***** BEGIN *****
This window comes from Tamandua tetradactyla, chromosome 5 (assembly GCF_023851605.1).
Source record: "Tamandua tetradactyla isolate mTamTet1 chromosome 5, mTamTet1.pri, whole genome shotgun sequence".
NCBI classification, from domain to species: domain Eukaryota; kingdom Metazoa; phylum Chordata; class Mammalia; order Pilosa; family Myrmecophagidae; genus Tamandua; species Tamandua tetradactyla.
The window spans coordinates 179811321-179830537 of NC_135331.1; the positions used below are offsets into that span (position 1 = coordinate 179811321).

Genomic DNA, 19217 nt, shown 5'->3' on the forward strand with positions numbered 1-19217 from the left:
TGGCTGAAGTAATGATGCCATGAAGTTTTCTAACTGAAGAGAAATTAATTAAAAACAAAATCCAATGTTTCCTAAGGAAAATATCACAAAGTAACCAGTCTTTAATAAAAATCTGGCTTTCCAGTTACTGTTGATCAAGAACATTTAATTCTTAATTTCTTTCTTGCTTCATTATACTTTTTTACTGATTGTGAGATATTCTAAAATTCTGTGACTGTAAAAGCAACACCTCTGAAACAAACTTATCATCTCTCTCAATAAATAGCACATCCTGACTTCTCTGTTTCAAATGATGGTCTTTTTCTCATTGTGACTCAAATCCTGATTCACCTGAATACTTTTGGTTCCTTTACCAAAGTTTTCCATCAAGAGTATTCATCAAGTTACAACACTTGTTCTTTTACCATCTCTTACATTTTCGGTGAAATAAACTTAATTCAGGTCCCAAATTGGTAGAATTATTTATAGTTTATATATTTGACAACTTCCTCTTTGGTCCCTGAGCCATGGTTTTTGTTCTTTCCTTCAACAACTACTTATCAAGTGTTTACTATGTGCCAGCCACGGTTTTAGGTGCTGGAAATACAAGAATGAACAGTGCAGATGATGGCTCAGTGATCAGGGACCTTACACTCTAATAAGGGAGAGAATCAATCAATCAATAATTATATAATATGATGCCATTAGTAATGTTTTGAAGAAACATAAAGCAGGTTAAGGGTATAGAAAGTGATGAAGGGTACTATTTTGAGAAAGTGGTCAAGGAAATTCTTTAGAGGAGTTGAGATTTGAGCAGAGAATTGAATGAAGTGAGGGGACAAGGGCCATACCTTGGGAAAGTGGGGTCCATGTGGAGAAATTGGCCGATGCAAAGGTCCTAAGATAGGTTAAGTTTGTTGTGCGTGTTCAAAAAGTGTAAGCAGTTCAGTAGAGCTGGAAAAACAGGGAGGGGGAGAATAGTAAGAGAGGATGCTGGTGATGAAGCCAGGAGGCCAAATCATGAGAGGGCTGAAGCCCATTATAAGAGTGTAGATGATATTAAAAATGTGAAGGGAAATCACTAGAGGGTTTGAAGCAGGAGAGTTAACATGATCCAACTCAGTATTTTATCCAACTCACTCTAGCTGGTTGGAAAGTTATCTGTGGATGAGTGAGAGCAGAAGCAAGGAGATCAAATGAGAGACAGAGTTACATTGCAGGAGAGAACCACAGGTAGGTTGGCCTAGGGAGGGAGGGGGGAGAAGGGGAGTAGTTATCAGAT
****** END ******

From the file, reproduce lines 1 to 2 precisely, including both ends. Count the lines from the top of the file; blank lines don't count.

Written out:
This window comes from Tamandua tetradactyla, chromosome 5 (assembly GCF_023851605.1).
Source record: "Tamandua tetradactyla isolate mTamTet1 chromosome 5, mTamTet1.pri, whole genome shotgun sequence".